Wednesday, April 12, 2006

Reservation, merit, politics


One of the most infuriating things in the arguments that use 'merit' as the centerpiece is that many of them assume or imply that people who get in through the reserved quota are all complete duds when compared to the luminously brilliant dudes and dudettes in the general category. For an example of this type of argument, see Jeet's comment on my earlier post.

Take the example of Tamil Nadu, where 69% reservation has been a fact of life for at least two full decades. For admission to top colleges, the cut-off marks (I am not talking about percentiles or ranks here; these are raw, unadjusted marks scored in exams of various kinds) for the general and reserved categories differ by just one or two percent [I am sure there is some online link out there that I could provide here, but I have not been able to get one. Could someone please help?]. If, for example, the last student to be selected in the general category (let's call him/her Person A) had 98 percent, the last student in the reserved category (Person B) probably had 96 percent.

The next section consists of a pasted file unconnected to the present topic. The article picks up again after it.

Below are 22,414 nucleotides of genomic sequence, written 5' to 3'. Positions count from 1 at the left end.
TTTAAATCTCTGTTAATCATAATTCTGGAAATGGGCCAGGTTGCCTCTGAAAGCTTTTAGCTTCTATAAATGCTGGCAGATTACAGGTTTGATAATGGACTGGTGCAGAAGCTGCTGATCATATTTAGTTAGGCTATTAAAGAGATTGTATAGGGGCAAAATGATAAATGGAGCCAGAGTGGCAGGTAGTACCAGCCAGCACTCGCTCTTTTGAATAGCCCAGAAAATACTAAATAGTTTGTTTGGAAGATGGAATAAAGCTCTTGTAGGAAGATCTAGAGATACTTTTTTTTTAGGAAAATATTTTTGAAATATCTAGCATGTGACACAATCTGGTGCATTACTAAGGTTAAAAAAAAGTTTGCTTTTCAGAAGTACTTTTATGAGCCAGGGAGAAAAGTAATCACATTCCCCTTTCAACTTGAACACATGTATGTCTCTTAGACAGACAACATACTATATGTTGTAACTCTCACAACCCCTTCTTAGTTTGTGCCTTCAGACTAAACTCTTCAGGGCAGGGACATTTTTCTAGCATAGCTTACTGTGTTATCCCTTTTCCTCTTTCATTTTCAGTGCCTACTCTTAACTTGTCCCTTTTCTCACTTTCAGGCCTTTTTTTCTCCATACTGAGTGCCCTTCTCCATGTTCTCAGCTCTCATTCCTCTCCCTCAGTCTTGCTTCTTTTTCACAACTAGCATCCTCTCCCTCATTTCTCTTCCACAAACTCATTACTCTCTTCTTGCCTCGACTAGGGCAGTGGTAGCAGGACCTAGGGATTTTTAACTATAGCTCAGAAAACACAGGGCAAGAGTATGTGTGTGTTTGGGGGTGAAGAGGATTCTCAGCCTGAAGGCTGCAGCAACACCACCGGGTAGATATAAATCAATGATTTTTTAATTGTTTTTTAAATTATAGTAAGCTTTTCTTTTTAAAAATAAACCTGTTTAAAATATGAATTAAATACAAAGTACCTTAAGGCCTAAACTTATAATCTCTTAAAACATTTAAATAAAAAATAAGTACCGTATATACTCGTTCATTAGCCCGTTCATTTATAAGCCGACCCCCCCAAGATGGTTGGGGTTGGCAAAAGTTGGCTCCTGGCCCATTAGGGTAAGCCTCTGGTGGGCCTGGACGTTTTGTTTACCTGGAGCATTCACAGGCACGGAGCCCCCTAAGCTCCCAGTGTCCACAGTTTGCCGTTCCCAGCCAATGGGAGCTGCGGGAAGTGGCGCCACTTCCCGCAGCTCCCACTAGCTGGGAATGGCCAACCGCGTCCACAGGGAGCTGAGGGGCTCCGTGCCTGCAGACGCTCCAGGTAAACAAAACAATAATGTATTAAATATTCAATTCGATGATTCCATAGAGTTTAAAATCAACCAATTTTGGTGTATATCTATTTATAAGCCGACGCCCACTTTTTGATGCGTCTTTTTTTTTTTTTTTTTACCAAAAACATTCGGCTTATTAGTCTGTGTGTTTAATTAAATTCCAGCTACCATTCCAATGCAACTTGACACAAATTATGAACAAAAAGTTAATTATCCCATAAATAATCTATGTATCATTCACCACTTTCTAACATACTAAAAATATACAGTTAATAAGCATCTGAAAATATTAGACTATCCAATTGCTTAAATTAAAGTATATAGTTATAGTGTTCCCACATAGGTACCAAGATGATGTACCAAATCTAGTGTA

There are at least two ways to look at this difference. The first -- and this is the Britannica way -- is to say that Person B lost twice as many marks as Person A did. The other -- the Nature way -- is to say Person B's score is just two percent below that of Person A.

Well, which one would you use in arguments involving 'merit'?

* * *

A second argument that's trotted out is that this current proposal to extend reservation to IITs, IIMs and other central universities is a ploy by Mr. Arjun Singh (Chief Political Officer at the Ministry of HRD) to gain some political mileage for his party. I may even concede this point. However, by crying "POLITICS", these critics seem to imply that there is something inherently malafide about the proposal.